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Press release


  • 20 January 2006

Remembering the Holocaust - and changing the world


Singular heroism: Father Bruno, a Belgian Benedictine monk, saved 320 Jewish children

Singular heroism: Father Bruno, a Belgian monk who saved 320 Jewish children, is remembered at Sussex Holocaust Memorial Day

Wartime bravery and the tireless efforts of those who continue to bear witness to the Nazi atrocities against Jews and others are remembered at this year's Holocaust Memorial Day event at the University of Sussex.

Following the theme of national Holocaust Memorial Day - One Person CAN Make a Difference - the University event, open to all and free of charge, is on Wednesday, 25 January. There will be an opportunity for reflection in the University's Meeting House at midday, with candelit music and readings. The main programme begins at 2pm in Lecture Theatre A1, after a welcome address by University of Sussex Vice-Chancellor Professor Alasdair Smith.

The programme is as follows:

  • 2.15pm Surviving the Holocaust: one family's story. A talk from concentration camp child survivor Eva Clarke. Her talk is followed by a question-and-answer session chaired by Chana Moshenska of the University's Centre for German-Jewish Studies;
  • 4pm Film showing - The Optimists. The rescue of the Jews of Bulgaria during the Holocaust is an example of individuals making a difference, and the subject of this award-winning new film. It tells the stories of rescuers and friends and neighbours they saved.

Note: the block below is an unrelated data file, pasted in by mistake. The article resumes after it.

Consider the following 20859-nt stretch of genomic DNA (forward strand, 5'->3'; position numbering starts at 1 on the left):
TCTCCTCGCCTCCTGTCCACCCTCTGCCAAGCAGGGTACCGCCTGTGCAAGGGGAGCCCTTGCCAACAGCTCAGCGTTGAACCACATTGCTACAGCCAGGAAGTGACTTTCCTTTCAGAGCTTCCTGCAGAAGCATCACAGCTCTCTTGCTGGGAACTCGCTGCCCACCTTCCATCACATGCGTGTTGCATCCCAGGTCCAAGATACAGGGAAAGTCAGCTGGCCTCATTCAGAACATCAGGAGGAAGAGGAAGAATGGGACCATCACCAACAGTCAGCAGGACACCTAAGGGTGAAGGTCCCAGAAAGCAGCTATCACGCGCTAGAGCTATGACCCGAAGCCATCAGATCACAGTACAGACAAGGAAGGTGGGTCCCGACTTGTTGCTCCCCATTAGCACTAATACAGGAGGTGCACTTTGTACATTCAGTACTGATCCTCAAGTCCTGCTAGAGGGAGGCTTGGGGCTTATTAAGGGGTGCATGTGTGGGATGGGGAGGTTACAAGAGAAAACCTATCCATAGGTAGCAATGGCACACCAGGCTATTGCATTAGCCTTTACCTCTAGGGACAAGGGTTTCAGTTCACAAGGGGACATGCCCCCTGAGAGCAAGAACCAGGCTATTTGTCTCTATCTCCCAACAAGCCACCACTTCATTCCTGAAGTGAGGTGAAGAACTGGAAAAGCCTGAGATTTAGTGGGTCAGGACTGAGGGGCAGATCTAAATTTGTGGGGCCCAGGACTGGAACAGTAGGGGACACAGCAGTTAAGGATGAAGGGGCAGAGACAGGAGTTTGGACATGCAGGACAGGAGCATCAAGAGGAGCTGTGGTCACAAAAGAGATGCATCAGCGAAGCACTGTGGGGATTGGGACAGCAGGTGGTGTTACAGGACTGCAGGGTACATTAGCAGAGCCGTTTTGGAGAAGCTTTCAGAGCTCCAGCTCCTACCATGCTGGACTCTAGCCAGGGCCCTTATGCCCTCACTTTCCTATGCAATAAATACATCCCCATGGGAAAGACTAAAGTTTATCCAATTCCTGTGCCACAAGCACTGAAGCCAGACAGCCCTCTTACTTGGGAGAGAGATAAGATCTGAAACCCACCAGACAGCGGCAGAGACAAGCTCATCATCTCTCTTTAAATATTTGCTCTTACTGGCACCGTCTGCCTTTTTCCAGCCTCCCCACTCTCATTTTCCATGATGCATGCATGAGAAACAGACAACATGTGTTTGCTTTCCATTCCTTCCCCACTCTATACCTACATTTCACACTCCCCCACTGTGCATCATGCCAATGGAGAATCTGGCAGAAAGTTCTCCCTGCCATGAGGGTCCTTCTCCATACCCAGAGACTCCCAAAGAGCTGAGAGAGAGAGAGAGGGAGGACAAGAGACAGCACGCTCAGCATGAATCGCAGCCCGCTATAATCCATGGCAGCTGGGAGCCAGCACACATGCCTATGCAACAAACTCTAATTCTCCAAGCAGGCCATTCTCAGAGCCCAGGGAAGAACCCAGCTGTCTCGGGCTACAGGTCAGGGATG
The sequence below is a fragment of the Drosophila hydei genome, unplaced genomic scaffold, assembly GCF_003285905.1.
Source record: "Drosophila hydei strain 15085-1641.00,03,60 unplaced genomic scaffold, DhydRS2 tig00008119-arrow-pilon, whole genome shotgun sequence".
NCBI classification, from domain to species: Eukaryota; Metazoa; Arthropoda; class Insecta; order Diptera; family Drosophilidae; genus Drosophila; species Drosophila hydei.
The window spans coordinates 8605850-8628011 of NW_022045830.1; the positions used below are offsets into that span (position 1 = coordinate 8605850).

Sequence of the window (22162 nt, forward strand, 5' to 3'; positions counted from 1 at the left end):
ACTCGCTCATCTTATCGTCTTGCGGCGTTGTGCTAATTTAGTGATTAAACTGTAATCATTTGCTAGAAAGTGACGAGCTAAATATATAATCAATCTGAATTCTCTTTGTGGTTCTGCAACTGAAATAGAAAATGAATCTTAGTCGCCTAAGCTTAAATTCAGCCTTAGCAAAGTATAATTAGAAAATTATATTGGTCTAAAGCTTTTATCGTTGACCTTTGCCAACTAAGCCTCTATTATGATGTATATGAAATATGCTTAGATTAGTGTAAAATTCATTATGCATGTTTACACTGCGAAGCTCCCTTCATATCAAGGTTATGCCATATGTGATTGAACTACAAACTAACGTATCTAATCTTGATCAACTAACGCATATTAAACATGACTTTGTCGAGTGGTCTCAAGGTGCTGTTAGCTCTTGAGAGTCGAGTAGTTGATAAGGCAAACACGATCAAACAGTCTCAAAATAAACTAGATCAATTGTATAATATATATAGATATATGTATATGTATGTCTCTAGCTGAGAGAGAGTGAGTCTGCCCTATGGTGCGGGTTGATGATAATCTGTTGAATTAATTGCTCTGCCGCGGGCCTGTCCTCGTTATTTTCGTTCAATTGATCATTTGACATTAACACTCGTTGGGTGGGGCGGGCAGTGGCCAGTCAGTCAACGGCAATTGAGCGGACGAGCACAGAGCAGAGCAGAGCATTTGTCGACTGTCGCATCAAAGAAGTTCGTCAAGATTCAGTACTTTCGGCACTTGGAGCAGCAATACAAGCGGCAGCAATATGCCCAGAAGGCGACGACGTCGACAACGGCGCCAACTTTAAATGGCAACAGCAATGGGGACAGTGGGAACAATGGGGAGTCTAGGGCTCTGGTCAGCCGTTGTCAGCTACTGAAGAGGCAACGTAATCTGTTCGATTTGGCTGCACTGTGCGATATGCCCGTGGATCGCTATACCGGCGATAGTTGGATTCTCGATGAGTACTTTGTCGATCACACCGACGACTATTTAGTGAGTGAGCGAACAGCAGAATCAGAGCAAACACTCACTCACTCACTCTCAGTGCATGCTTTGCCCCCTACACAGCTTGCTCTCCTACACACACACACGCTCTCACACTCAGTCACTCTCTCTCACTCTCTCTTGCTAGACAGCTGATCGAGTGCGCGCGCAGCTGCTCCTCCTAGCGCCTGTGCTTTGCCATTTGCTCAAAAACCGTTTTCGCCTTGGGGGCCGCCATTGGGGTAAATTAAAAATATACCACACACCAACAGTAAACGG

Eva Clarke came to Britain from Czechoslovakia aged three with her mother. Both were camp survivors. She now lives in Cambridge and works for the Holocaust Educational Trust. She gives talks to schools in the UK and Europe about her family's experiences in the Holocaust and accompanies the HET's educational visits to Poland, including Auschwitz. She thus attempts to ensure that the profound message of the Holocaust is passed on to new generations.

The Optimists is a result of 12 years' research. It has won, among others, the Peace Prize at the Berlin International Film Festival.

On Saturday 28 January, the campus will also host a workshop entitled Trauma and Memory in the 20th Century, organised by the University's Centre for Life History Research and the Centre for German-Jewish Studies. Guest speakers are: Lyn Smith, of Kingston, near Lewes, author of Forgotten Voices of the Holocaust, based on 25 years of interviews with survivors on behalf of the Imperial War Museum; Helen Bamber, who founded the Medical Foundation for the Care of Victims of Torture after helping survivors at Belsen concentration camp; and Graham Dawson of the University of Brighton, who will speak about trauma, memory and conflict resolution with regard to the Irish Troubles.

The event runs from 9.15am to 1pm at the Brighton and Sussex Medical School lecture theatre on campus.

Notes for editors

The University of Sussex event is made possible by the generous support of the Association of Jewish Refugees. See http://www.ajr.org.uk/

The national Holocaust Memorial Day is on January 27, the date Auschwitz was liberated.

For directions to the campus, see http://www.sussex.ac.uk/about/campusmap.html

For further details contact: Diana Franklin 020 8381 4721 d.franklin@sussex.ac.uk or Chana Moshenska 01273 678837 c.moshenska@sussex.ac.uk

University of Sussex Press officers: Maggie Clune or Jacqui Bealing. Tel: 01273 678888 or email M.T.Clune@sussex.ac.uk or J.A.Bealing@sussex.ac.uk

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